Hedging stock market turbulence by trading options on volatility indexes has grown in the past two years to become a popular strategy with institutional investors.
But barring some unforeseen complication, individual investors and their professional advisors should soon be able to do much the same in a seemingly less complicated and affordable manner.
Barclays Capital, the unit of London-based Barclays PLC and a sibling of Barclays Global Investors, has filed to launch a pair of ETNs that aim to track the Chicago Board Options Exchange's Volatility Index.
There's no word yet when the iPath S&P 500 VIX Short-Term Futures and the iPath S&P 500 VIX Mid-Term Futures ETNs will debut. But given the lead time of the filing—it was dated almost a month ago and referenced an earlier prospectus from last August—it's likely to expect the new ETFs to launch shortly, perhaps within weeks rather than months.
Messages left with representatives of Barclays Capital and the CBOE late Tuesday weren't immediately returned.
According to the filings, the new VIX ETNs will charge net fees to investors of 0.89% per year and trade on the NYSE Arca exchange. Both ETNs will continuously roll over contracts. The shorter-termed iPath will trade one- and two-month VIX futures. The benchmark's goal is to maintain a weighted average of one month, according to the prospectus.
The longer-termed iPath will rotate among four-, five-, six- and seven-month contracts as they come due, shooting for a weighted average maturity of five months.
The VIX Index is calculated based on the prices of put and call options on the S&P 500. "Futures on the VIX Index allow investors the ability to invest in forward volatility based on their view of the future direction or movement of the VIX Index," noted the filing.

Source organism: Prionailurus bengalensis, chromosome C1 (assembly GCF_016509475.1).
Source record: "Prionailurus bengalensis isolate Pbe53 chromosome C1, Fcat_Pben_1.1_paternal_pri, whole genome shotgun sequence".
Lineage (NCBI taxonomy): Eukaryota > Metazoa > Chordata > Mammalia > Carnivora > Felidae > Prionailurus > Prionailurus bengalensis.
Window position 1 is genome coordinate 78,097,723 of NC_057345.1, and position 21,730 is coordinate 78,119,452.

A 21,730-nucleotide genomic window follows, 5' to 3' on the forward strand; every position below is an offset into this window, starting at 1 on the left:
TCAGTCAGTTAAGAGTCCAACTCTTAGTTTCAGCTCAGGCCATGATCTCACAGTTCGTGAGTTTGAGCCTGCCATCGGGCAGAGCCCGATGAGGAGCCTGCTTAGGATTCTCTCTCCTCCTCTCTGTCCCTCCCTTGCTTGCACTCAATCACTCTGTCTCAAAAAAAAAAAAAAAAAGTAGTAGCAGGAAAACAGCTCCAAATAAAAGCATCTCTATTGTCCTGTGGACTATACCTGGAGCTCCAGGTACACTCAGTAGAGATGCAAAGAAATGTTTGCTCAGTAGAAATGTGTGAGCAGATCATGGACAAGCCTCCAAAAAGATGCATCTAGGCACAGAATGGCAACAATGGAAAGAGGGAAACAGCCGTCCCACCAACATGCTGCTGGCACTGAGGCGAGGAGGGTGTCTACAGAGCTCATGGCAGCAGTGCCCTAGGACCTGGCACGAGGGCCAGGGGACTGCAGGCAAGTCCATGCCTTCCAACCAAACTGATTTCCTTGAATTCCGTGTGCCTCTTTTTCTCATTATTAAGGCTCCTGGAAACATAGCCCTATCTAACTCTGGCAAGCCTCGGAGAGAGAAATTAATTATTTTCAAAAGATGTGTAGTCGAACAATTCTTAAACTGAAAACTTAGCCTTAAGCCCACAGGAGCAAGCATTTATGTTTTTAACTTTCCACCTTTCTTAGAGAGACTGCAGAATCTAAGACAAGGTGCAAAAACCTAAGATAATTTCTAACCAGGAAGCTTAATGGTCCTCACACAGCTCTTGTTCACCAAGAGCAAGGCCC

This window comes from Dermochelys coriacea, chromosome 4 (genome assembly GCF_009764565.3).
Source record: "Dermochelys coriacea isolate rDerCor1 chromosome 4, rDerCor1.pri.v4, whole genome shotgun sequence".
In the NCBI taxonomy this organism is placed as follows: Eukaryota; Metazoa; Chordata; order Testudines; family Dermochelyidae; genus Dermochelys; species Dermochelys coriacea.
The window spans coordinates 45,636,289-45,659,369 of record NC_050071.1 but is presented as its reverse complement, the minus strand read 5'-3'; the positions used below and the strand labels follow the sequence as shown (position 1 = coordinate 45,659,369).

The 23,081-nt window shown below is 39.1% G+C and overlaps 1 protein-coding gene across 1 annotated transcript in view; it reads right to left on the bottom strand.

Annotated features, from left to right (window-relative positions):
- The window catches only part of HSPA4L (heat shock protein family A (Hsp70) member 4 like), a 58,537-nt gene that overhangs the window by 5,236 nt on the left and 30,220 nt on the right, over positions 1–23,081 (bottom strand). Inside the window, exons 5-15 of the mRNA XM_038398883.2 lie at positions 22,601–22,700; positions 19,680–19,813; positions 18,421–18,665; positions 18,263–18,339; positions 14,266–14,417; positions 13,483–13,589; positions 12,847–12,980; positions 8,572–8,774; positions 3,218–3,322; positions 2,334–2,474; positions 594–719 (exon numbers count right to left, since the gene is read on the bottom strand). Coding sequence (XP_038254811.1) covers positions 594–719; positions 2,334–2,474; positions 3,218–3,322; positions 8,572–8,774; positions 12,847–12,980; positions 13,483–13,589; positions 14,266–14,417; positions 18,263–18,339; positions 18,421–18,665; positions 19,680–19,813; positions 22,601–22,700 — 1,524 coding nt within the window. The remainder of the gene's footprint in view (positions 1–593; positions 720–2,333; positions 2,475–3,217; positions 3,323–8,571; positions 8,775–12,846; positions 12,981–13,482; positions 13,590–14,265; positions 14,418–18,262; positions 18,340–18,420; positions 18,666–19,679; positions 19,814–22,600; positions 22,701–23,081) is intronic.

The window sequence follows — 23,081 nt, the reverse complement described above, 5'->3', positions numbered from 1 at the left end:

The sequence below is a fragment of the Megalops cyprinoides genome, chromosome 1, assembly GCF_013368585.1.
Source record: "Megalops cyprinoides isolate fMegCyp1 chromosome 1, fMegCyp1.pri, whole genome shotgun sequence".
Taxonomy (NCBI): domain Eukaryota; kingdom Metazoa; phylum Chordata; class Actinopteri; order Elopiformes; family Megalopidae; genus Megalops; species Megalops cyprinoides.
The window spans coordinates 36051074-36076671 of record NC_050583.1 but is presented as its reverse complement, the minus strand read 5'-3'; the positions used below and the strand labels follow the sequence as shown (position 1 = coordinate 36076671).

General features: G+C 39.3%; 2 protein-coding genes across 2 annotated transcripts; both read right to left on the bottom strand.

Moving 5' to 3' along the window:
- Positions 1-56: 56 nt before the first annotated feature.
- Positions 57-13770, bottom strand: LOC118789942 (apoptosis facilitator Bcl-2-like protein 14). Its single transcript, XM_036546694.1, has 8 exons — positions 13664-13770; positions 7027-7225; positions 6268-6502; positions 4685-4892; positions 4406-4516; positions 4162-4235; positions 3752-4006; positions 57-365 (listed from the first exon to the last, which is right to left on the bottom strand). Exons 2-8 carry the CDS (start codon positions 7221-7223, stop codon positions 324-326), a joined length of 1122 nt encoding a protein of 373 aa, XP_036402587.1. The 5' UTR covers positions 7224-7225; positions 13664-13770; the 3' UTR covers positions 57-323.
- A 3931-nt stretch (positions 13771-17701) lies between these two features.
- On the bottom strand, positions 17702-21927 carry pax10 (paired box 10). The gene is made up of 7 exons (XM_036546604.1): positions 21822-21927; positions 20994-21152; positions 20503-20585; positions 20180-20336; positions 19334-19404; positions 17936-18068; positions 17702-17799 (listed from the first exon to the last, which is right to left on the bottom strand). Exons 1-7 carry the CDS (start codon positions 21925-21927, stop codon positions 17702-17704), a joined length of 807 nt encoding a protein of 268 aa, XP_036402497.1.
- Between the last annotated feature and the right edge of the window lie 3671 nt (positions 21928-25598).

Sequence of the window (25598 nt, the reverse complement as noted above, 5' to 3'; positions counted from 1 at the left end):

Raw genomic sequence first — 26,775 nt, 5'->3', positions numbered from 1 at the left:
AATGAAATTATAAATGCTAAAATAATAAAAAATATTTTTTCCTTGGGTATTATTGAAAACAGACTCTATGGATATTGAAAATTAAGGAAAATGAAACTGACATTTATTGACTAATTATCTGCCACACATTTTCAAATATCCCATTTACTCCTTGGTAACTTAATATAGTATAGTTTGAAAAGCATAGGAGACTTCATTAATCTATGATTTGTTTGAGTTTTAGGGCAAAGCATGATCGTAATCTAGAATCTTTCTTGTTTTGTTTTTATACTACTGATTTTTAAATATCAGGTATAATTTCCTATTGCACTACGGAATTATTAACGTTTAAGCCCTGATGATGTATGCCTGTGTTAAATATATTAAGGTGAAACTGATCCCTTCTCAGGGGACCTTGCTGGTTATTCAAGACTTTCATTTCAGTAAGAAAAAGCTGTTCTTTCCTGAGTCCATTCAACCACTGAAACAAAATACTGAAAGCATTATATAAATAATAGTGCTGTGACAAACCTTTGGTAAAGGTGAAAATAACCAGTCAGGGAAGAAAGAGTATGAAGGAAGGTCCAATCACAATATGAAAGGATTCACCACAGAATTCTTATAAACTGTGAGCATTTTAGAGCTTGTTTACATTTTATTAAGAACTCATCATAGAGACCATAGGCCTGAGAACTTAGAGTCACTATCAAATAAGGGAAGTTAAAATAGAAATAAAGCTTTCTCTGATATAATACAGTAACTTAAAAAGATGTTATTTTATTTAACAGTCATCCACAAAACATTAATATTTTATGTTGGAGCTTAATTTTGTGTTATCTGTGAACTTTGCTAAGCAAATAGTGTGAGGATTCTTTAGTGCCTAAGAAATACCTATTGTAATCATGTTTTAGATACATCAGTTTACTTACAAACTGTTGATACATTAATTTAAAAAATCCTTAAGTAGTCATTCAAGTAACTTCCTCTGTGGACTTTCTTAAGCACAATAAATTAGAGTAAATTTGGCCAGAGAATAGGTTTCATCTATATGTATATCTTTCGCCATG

The ETNs' underlying benchmarks were created by Standard & Poor's last month. The filing points to limited backtested performance data. Also, it notes that VIX futures have only traded freely since March 2004, "and not all futures of all relevant maturities have traded at all times since that data."
During a two-year period ended in late December 2007, backtested performance graphs included in the documents show the short-term VIX benchmark would've doubled in value. In the same time frame, the S&P 500 Total Return Index actually lost value.
But when the return period is extended to late December 2008, the VIX's value shot up to around a 200% increase. The S&P 500 fell even more.
Four years ago, the CBOE first started offering trading on futures contracts tied to the VIX. That gave investors a new tool to manage risk by hedging the S&P 500's volatility. Two years later, options on the benchmark opened with much fanfare, proving to be even more popular and significantly broadening the VIX's reach with professional and more-sophisticated investors.
Although there is no economic return component to the VIX—it is simply a measure of the implied volatility of S&P 500 index options—it has proved to have a role in portfolio construction because it has such a strong negative correlation with stocks.
In an interview with IndexUniverse.com last summer, CBOE's Matt Moran pointed out that VIX options have been the most popular product in the exchange's history. In fact, he described VIX investing as creating an entirely new asset class, raising the question of whether such strategies could be properly defined by traditional methods of analysis.
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